Molson Coors Beverage Company

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Molson Coors Beverage Company
Traded as
ISINUS60871R2094 Edit this on Wikidata
FoundedMolson (1786), Coors (1873), merged (2005)
HeadquartersChicago, Illinois, USA
Key people
Pete Coors, (Chairman)
Geoff Molson, (Vice chairman)
Gavin Hattersley, (President and CEO)
ProductsBeers, lagers, malt beverages, energy drinks, spirits and wines
RevenueDecreaseUS$4.8 billion (2016)[1]
DecreaseUS$521.8 million (2015)[1]
DecreaseUS$359.5 million (2015)[1]
Total assetsDecreaseUS$12.2 billion (2015)[1]
Total equityDecreaseUS$7.0 billion (2015)[1]
Number of employees
17,200 (2017)[2]
SubsidiariesMolson Brewery
Coors Brewing Company
Miller Brewing Company
The Beer Store (49%)

The Molson Coors Beverage Company is a multinational brewing company, formed in 2005 by the merger of Molson of Canada, and Coors of the United States. It is the world's seventh largest brewer by volume.[3]

While the company is incorporated in the United States,[4] it is traded on stock exchanges in both the United States and Canada,[5] and control is equally shared between the Molson and Coors families.[6] The company is headquartered at 1801 California Street, a 1,372,179-square-foot (127,479.6 m2), 53-story building formerly known as the Transamerica Tower in Denver. It occupies 67,000-square-foot (6,200 m2) of space located on the 45th, 46th and part of the 47th floors of the structure.[7][8]

Molson Coors expanded significantly after the merger of Anheuser-Busch InBev and SABMiller in October 2016. This was achieved because during the plans for the merger, SABMiller had agreed to divest itself of the Miller brands by selling its stake in MillerCoors to Molson Coors.[9]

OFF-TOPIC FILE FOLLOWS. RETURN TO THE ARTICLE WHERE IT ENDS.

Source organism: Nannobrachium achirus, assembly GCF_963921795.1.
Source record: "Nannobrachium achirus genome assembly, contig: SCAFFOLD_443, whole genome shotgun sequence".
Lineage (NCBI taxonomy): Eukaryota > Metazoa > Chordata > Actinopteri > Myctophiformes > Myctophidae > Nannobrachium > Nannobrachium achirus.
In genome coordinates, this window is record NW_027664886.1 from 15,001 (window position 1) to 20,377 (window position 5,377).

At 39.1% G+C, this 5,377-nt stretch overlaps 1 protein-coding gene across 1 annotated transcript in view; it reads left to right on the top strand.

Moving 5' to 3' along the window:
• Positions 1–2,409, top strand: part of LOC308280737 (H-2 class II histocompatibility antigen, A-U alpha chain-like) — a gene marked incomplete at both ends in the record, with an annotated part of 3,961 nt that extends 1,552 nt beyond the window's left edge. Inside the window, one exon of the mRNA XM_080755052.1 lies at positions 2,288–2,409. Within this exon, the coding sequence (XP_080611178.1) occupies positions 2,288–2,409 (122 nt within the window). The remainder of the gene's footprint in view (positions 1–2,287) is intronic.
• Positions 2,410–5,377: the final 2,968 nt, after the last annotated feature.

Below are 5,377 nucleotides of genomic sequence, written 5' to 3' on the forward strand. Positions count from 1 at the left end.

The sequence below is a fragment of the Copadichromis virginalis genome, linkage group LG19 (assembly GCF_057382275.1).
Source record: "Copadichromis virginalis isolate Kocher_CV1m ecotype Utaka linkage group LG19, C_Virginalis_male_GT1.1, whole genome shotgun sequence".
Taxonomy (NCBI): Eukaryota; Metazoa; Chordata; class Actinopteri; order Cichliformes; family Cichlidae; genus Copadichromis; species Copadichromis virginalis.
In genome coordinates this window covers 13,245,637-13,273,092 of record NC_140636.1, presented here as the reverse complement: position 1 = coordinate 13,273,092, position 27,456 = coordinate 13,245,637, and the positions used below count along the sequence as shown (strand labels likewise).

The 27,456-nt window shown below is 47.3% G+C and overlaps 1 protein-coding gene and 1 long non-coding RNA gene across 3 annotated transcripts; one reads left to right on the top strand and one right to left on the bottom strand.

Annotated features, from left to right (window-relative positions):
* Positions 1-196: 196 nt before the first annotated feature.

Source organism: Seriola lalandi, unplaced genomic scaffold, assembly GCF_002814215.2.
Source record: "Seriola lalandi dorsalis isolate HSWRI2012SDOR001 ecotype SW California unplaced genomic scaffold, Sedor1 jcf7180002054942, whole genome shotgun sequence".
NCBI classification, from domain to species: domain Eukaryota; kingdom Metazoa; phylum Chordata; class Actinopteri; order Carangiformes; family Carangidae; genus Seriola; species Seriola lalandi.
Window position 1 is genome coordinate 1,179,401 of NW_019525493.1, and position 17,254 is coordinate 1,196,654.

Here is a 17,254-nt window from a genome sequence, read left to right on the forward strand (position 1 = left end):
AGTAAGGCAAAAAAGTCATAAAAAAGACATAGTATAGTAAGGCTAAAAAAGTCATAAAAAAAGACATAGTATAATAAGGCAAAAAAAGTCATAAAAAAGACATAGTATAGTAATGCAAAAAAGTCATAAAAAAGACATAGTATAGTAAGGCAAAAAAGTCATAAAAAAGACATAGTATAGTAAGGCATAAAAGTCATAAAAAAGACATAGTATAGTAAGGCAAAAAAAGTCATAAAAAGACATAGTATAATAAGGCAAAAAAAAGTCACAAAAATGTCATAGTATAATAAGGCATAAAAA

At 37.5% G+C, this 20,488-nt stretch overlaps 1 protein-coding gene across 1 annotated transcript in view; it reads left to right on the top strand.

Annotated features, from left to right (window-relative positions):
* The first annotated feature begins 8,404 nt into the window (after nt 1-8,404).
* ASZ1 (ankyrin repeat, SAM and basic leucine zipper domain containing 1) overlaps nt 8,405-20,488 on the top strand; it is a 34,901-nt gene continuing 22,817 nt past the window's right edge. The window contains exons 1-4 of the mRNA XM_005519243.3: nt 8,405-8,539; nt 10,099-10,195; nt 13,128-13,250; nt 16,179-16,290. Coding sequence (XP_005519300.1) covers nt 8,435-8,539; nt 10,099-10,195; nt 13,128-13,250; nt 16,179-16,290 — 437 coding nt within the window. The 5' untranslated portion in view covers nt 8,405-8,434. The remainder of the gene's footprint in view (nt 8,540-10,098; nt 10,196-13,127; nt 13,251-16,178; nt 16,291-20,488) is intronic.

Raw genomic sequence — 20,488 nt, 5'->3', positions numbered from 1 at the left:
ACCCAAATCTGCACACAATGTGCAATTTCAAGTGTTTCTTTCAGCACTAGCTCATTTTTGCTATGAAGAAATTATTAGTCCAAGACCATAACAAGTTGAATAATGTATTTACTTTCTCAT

On 9 October 2007, SABMiller and Molson Coors Brewing Company announced a joint venture to be known as MillerCoors for their U.S. operations that will wholesale all of their products.[10] MillerCoors is headquartered in Chicago.

On 2 February 2011, the company purchased Sharp's Brewery of Cornwall in England for £20 million.[11]

On 26 May 2011, seventh-generation family member Andrew Molson succeeded Pete Coors as acting Chairman of the company.[12]

In early 2012 the company expanded into the Central and Eastern Europe markets by acquiring the region's market-leading brewery StarBev from CVC Capital Partners.[13]

In September 2014, it was revealed in the media that the firm was in talks to acquire Heineken’s operations in the Czech Republic.[14]

The company launched two e-commerce platforms for Blue Moon and Coors Light in 2019. The brand pages were the company's first purchased-enabled platforms.[15]

On 30 October 2019, the company changed its name slightly to the Molson Coors Beverage Company and announced that the company's headquarters will move to Chicago.[16]

Molson Coors 2016 expansion[edit]

During the merger discussions between Anheuser-Busch InBev and SABMiller in 2015, the U.S. Department of Justice (DOJ) had agreed to proposed deal only on the basis that SABMiller "spins off all its MillerCoors holdings in the U.S.—which include both Miller- and Coors-held brands—along with its Miller brands outside the U.S." The entire ownership situation was complicated: "In the United States, Coors is majority owned by MillerCoors (a subsidiary of SABMiller) and minority owned by Molson Coors, though internationally it's entirely owned by Molson Coors, and Miller is owned by SABMiller."[17]

SABMiller agreed to divest itself of the Miller brands by selling its stake in MillerCoors to Molson Coors. The merger between the two companies closed on October 10, 2016. The spinoff deal was completed on October 11, 2016.[9] As per the agreement with the regulators, SABMiller sold to Molson Coors full ownership of the Miller brand portfolio outside of the U.S. and Puerto Rico for US$12 billion. Molson Coors also retained "the rights to all of the brands currently in the MillerCoors portfolio for the U.S. and Puerto Rico, including Redd’s and import brands such as Peroni, Grolsch and Pilsner Urquell." The agreement made Molson Coors the world's third largest brewer.[18]